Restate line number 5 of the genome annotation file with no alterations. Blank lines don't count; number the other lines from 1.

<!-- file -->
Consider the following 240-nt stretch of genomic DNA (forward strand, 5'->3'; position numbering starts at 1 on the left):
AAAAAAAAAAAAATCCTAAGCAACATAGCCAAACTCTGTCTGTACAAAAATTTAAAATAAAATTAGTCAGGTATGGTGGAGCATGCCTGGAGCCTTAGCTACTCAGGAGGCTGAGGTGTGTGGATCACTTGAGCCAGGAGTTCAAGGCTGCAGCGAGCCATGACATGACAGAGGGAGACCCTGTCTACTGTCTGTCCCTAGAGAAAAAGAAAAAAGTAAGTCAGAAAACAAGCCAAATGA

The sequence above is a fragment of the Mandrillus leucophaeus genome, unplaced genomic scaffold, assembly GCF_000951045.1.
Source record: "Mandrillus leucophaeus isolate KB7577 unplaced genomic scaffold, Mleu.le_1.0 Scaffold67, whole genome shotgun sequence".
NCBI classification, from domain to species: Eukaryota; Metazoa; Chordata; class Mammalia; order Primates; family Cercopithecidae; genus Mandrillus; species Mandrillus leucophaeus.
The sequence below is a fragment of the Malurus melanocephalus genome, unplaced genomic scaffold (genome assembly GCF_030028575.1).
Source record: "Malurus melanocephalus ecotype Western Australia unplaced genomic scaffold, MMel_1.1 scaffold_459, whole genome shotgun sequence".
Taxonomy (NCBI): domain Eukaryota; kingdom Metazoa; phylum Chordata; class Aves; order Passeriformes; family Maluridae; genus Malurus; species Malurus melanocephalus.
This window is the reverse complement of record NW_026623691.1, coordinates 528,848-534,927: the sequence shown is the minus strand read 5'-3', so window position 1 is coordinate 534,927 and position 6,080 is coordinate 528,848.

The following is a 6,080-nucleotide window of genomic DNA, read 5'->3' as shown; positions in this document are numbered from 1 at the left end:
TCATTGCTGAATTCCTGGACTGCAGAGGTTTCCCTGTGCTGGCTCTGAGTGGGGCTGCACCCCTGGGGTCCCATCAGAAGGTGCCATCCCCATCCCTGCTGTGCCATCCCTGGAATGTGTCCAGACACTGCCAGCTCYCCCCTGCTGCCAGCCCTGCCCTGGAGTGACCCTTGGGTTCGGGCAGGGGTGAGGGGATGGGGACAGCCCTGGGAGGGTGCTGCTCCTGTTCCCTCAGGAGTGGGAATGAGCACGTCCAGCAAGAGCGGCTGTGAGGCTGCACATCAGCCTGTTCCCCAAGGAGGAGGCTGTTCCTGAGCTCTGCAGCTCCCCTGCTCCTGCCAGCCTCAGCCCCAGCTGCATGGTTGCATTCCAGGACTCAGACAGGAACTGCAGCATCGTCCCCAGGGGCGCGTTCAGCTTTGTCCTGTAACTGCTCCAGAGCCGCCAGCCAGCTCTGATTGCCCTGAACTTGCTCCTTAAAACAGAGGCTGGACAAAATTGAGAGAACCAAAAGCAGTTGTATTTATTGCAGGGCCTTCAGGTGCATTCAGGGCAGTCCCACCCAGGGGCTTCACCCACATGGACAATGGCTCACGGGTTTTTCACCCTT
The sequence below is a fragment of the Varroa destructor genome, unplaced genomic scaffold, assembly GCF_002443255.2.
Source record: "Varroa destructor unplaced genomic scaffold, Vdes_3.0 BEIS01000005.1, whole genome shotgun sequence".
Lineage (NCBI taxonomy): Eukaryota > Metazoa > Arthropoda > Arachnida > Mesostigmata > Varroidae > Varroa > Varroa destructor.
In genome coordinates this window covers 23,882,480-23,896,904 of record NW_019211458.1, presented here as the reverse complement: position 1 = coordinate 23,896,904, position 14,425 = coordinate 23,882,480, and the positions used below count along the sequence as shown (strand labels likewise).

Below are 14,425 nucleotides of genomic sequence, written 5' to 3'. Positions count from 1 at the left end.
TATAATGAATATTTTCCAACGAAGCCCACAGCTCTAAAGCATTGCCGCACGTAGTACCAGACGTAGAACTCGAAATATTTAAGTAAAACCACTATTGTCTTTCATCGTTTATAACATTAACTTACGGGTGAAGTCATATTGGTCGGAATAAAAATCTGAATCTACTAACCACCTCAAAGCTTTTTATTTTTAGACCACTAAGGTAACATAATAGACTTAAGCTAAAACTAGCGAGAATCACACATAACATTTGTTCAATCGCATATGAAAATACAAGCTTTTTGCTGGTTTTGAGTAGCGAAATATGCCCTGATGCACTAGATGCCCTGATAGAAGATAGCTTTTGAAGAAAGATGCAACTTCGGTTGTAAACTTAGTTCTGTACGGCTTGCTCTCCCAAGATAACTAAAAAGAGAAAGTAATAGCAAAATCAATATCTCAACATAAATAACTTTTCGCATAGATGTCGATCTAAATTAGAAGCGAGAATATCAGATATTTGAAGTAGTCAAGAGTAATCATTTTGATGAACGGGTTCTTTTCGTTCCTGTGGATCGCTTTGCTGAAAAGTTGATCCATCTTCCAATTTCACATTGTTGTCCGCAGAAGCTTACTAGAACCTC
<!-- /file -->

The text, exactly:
NCBI classification, from domain to species: Eukaryota; Metazoa; Chordata; class Mammalia; order Primates; family Cercopithecidae; genus Mandrillus; species Mandrillus leucophaeus.